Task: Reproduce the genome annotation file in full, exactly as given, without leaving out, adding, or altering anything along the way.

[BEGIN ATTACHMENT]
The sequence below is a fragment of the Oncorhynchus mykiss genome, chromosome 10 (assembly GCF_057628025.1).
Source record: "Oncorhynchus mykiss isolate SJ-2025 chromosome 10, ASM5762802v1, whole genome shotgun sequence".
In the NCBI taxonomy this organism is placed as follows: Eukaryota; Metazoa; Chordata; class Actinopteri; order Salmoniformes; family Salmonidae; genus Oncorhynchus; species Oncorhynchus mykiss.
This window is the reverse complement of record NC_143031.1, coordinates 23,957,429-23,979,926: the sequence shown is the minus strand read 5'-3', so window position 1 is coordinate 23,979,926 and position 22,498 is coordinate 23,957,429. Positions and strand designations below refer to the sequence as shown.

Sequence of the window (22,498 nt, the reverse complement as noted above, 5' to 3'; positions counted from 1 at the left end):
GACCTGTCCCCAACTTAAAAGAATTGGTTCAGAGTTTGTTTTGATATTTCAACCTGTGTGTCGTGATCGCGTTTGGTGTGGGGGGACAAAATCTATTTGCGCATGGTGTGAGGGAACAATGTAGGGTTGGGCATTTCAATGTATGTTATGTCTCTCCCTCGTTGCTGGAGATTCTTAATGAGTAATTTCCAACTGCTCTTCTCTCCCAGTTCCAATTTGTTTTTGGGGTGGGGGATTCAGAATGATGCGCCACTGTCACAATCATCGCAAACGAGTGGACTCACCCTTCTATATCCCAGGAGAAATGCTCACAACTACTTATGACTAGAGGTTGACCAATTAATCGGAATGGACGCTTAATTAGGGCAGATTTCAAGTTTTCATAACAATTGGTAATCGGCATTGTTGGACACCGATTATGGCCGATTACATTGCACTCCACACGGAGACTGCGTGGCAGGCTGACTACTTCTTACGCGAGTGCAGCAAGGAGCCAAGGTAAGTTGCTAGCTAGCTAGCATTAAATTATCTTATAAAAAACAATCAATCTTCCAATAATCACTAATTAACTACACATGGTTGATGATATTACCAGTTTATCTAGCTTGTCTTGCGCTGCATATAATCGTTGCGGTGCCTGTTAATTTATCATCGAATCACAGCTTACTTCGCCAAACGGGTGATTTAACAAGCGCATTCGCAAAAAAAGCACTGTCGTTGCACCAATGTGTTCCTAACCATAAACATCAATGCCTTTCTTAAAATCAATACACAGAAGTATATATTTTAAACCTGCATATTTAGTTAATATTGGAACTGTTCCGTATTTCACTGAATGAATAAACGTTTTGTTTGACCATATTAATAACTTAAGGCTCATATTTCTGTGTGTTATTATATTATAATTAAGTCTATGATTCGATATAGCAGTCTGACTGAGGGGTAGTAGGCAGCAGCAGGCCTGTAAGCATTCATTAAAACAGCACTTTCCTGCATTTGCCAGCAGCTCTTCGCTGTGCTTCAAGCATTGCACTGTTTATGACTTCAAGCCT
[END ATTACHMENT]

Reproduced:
The sequence below is a fragment of the Oncorhynchus mykiss genome, chromosome 10 (assembly GCF_057628025.1).
Source record: "Oncorhynchus mykiss isolate SJ-2025 chromosome 10, ASM5762802v1, whole genome shotgun sequence".
In the NCBI taxonomy this organism is placed as follows: Eukaryota; Metazoa; Chordata; class Actinopteri; order Salmoniformes; family Salmonidae; genus Oncorhynchus; species Oncorhynchus mykiss.
This window is the reverse complement of record NC_143031.1, coordinates 23,957,429-23,979,926: the sequence shown is the minus strand read 5'-3', so window position 1 is coordinate 23,979,926 and position 22,498 is coordinate 23,957,429. Positions and strand designations below refer to the sequence as shown.

Sequence of the window (22,498 nt, the reverse complement as noted above, 5' to 3'; positions counted from 1 at the left end):
GACCTGTCCCCAACTTAAAAGAATTGGTTCAGAGTTTGTTTTGATATTTCAACCTGTGTGTCGTGATCGCGTTTGGTGTGGGGGGACAAAATCTATTTGCGCATGGTGTGAGGGAACAATGTAGGGTTGGGCATTTCAATGTATGTTATGTCTCTCCCTCGTTGCTGGAGATTCTTAATGAGTAATTTCCAACTGCTCTTCTCTCCCAGTTCCAATTTGTTTTTGGGGTGGGGGATTCAGAATGATGCGCCACTGTCACAATCATCGCAAACGAGTGGACTCACCCTTCTATATCCCAGGAGAAATGCTCACAACTACTTATGACTAGAGGTTGACCAATTAATCGGAATGGACGCTTAATTAGGGCAGATTTCAAGTTTTCATAACAATTGGTAATCGGCATTGTTGGACACCGATTATGGCCGATTACATTGCACTCCACACGGAGACTGCGTGGCAGGCTGACTACTTCTTACGCGAGTGCAGCAAGGAGCCAAGGTAAGTTGCTAGCTAGCTAGCATTAAATTATCTTATAAAAAACAATCAATCTTCCAATAATCACTAATTAACTACACATGGTTGATGATATTACCAGTTTATCTAGCTTGTCTTGCGCTGCATATAATCGTTGCGGTGCCTGTTAATTTATCATCGAATCACAGCTTACTTCGCCAAACGGGTGATTTAACAAGCGCATTCGCAAAAAAAGCACTGTCGTTGCACCAATGTGTTCCTAACCATAAACATCAATGCCTTTCTTAAAATCAATACACAGAAGTATATATTTTAAACCTGCATATTTAGTTAATATTGGAACTGTTCCGTATTTCACTGAATGAATAAACGTTTTGTTTGACCATATTAATAACTTAAGGCTCATATTTCTGTGTGTTATTATATTATAATTAAGTCTATGATTCGATATAGCAGTCTGACTGAGGGGTAGTAGGCAGCAGCAGGCCTGTAAGCATTCATTAAAACAGCACTTTCCTGCATTTGCCAGCAGCTCTTCGCTGTGCTTCAAGCATTGCACTGTTTATGACTTCAAGCCT